Director: Zal Batmanglij
Writers: Zal Batmanglij, Brit Marling
Stars: Brit Marling, Alexander Skarsgård, Ellen Page
Motion Picture Rating: PG-13
Runtime: 116 minutes
Over the opening credits oil slicks pollute coastlines as an Ellen Page voiceover introduces an eco-terrorist group called The East. It is a strong intro to a topical and interesting subject. The East is a young anti-corporate group of agent provocateurs that target businesses polluting the environment. Members are described as anarchists and counter-culture types. We expect a mix of Green Peace activists and Occupy Wall Street protesters with the likes of Exxon, Goldman Sachs and Dow Chemical firmly in the crosshairs of their righteous rifles.
Page plays true believing activist Izzy. The lead character Sarah is her opposite and played by Brit Marling (sharing the writing credit with director Zal Batmanglij). Sarah works for a private company that protects the reputations of big business. The company sends her to infiltrate The East as a part of their surveillance and counter-terrorism work. She is chosen in part because she is a highly unlikely agent provocateur. She is a straight-laced Christian radio listening good girl (so just maybe The East will not see her coming…) Sarah’s journey into the heart of the anarchists’ collective, and away from the expected path, is no doubt where the film-makers expected drama to emanate from.
Unfortunately, the role of Sarah and the casting of Marling hobble the film from the get-go. She looks too much like a hair model, acts in an oddly impassive manner, and her character is simply far too naïve to ever be selected as an undercover operative. Marling can act and has shown up well in films such as Another Earth, but I don’t see her as a lead and one suspects her writing credit and friendship with the director partly led to the unconvincing turn here. That is a pity because the subject and basic premise are worthwhile.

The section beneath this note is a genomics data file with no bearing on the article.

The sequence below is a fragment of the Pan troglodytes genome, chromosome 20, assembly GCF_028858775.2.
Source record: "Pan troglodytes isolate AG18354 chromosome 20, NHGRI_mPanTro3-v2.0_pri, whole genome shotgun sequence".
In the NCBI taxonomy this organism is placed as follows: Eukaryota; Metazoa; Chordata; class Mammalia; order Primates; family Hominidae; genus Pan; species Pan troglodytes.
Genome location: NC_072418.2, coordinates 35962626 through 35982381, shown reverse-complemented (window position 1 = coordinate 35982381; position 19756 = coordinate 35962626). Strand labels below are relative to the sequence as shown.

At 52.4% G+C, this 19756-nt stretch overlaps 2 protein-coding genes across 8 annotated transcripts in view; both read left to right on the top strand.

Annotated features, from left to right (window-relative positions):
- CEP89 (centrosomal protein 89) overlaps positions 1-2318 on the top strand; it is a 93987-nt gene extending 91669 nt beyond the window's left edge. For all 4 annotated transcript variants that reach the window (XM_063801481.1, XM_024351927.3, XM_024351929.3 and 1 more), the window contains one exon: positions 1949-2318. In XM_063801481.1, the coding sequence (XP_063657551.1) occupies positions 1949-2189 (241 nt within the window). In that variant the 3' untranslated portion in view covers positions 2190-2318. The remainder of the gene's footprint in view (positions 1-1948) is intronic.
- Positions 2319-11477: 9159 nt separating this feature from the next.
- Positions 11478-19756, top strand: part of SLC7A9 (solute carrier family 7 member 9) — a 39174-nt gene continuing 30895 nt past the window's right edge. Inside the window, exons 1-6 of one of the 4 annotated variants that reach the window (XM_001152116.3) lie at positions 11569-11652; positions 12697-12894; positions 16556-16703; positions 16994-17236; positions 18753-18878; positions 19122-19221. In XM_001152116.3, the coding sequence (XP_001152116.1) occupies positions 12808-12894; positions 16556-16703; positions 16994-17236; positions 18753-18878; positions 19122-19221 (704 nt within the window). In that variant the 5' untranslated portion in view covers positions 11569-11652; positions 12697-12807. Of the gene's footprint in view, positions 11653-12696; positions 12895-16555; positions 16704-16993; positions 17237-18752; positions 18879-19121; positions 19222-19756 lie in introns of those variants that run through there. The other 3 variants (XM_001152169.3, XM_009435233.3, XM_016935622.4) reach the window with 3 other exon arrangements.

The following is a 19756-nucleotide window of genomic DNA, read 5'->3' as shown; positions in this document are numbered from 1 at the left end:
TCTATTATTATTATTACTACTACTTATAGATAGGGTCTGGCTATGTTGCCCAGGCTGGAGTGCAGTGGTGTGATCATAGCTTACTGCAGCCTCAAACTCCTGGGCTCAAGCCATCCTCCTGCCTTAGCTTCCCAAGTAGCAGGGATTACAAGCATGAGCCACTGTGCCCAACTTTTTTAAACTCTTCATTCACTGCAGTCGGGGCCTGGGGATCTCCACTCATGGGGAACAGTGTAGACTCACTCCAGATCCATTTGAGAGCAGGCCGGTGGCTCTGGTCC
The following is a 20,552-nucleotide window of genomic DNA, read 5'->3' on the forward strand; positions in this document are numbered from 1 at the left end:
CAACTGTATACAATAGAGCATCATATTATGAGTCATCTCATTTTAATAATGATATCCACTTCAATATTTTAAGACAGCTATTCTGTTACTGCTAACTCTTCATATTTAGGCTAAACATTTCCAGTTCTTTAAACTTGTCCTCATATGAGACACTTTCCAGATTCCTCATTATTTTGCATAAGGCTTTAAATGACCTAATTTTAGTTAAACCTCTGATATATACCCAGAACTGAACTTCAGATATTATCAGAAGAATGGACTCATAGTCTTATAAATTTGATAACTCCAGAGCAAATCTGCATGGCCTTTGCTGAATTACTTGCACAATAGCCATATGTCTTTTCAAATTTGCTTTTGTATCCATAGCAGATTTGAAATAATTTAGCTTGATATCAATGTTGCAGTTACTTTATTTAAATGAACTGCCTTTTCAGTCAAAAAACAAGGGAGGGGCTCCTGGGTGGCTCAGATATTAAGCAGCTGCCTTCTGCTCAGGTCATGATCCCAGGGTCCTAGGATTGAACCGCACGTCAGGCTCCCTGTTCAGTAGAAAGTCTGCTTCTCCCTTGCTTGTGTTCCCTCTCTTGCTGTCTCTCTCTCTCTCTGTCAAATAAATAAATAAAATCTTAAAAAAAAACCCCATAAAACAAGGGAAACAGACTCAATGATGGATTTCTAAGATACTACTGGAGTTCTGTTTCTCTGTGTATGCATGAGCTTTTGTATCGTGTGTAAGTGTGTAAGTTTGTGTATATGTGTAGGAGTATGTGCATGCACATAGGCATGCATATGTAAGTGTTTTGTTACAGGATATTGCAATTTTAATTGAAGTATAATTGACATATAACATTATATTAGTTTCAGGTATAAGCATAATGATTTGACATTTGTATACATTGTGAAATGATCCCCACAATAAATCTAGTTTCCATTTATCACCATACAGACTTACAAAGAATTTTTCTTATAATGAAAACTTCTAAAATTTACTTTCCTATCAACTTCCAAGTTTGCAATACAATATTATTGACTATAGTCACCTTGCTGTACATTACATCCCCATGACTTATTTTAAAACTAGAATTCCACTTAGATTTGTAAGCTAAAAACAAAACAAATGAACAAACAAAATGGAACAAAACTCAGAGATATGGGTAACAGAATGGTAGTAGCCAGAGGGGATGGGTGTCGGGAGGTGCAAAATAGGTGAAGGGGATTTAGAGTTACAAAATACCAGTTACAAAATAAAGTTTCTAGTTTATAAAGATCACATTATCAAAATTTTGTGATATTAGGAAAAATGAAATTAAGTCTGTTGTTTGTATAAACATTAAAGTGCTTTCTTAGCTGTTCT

Elsewhere the casting is similarly flawed. The East comprises of Page, Toby Kebbell as Doc, Aldis Hodge as Thumbs, and Alexander Skarsgard as their sensitive leader Benji. Together they look like a J Crew version of an eco-terrorist group. It’s a young, good-looking, confident and well attired group that would look out of place at Glastonbury let alone a Green Peace protest. It’s all too unbelievable and any semblance of drama from an early attack on a big pharmaceutical target dissipates as the gang mope and squabble and pout and shout. Their later raids are less impressive and the lack of drama continues to a muted ending. This is a missed opportunity. Never have counter culture types, anti-corporate terrorism and deep under-cover work been so dull.